Spring football is done, and over three months still stand between us and the start of UCLA’s third season under Jim Mora — one that comes with national title aspirations and accompanying media glare. This blog will cover the status of each position group moving forward. Next up …
UCLA is very familiar with offense-to-defense success. With the last project off to the NFL as a top-ten pick, can the Bruins duplicate that sort of transformation?
Heading into the 2014 season, the best bet on the roster is Fabian Moreau — a former three-star running back who converted to cornerback as soon as he arrived in Los Angeles two years ago. The 6-foot-2, 200-pound soon-to-be junior earned an all-conference honorable mention in just his second year at the position — one in which he started 12 games.
Through spring, the consensus among wide receivers is that Moreau has developed into one of the top lockdown corners in the conference. Head coach Jim Mora even took a tumble off Hyperbole Cliff last month, tapping Moreau as not only an All-American, but potential first-round draft pick.
Though that may be optimistic, Moreau remains the budding star of a secondary that has — in just two years — turned itself from UCLA’s biggest liability to arguably its deepest unit. Though the defensive backs don’t possess the same sort of top-end talent that rests on UCLA’s defensive line, it returns all four starters and has enough bodies to sustain a serious injury or two without disastrous results.
That depth has allowed the Bruins to shift more heavily toward a nickel defense this spring, something that will most likely carry over into the regular season. After battling multiple injuries to start his college career, Anthony Jefferson became the team’s most improved defensive player, and returns as a senior capable of playing either safety or cornerback.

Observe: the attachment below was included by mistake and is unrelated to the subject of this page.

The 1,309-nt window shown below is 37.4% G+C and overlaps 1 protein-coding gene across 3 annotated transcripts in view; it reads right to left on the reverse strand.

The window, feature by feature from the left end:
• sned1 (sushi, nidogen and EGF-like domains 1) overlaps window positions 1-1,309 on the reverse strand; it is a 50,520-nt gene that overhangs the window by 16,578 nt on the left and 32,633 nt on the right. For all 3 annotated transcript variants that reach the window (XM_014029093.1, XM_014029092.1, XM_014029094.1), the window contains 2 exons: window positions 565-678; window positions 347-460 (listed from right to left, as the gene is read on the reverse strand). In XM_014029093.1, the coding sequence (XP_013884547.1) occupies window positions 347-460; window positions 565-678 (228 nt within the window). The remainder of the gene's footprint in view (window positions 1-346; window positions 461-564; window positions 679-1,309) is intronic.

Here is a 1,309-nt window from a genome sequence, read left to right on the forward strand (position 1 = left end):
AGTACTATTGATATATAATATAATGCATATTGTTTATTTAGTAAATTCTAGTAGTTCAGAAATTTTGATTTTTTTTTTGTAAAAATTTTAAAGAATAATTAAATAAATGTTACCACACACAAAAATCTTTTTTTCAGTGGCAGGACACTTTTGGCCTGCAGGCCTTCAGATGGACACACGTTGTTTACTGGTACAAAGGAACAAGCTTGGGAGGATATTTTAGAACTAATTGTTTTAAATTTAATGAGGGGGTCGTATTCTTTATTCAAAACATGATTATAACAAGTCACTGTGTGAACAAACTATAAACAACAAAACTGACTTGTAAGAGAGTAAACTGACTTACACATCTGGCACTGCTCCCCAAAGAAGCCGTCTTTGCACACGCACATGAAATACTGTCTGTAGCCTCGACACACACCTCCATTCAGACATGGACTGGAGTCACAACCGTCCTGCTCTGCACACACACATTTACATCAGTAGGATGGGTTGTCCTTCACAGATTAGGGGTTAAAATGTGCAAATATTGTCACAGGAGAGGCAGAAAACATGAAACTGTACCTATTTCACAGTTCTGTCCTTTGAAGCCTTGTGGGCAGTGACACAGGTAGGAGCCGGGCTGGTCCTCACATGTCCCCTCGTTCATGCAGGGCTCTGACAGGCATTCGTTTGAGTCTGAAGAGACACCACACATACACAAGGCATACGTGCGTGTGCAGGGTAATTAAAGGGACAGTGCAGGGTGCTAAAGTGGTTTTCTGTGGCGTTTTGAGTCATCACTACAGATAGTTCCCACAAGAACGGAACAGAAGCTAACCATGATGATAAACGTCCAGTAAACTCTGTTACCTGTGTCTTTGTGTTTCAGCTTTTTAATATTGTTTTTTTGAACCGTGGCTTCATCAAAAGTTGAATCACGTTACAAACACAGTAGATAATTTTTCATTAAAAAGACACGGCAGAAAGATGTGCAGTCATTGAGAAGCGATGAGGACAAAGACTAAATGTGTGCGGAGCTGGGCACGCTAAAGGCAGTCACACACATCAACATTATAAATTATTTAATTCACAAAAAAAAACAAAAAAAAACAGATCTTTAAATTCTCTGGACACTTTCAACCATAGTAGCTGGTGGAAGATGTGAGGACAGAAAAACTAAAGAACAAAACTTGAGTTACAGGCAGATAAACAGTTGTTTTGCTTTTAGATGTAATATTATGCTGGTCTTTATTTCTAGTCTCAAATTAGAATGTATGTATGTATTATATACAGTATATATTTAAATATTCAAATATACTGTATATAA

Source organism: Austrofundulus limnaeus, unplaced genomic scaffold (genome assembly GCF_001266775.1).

Joining him as experienced starters are safety Randall Goforth and cornerback Ishmael Adams. The former can also slide down to corner at times, while the latter is the team’s resident defensive pest — one that has had some UCLA receivers pointing out how often he likes to hold. Late in spring, Adams also moved to nickelback and took the spot well. At a listed height of just 5-foot-8, he plays with a chip on his shoulder and should be a mainstay in the defensive backfield for three more seasons.
Sophomore Tahaan Goodman was the group’s breakout star this spring, turning himself from a special teams player into arguably the team’s hardest hitting safety. He started in the nickel formation for parts of spring, but bounced back to second string later on. However, still appears well ahead of good friend and fellow 2013 classmate Priest Willis, who signed as one of the nation’s top 60 recruits.
After a promising start to fall camp as a freshman, Willis fell off sharply and has yet to pull himself back into tight competition for a starting spot. That season, he admitted, hurt his confidence as he transitioned from safety. He improved late last month and started with the first-team defense in the spring game, but still hasn’t lived up to the hype that surrounded him coming out of Tempe’s Marcos de Niza High.
Redshirt freshman Johnny Johnson reinjured the same shoulder he had surgery on last summer, and could be questionable for this fall. However, four-star recruits Adarius Picket and Jaleel Wadood both enter as potential rotation cornerbacks. Pickett enrolled early and had some good moments, while Wadood — the Los Angeles Times and Long Beach Press-Telegram — should also contribute.
Level of concern: 2/10
*With 10 being the highest cause for concern this upcoming season, the scale is based mainly on the unit’s top talent as well as its depth. The latter might be weighed more or less depending on the position group; it would be more important to have multiple running backs than multiple quarterbacks, for example.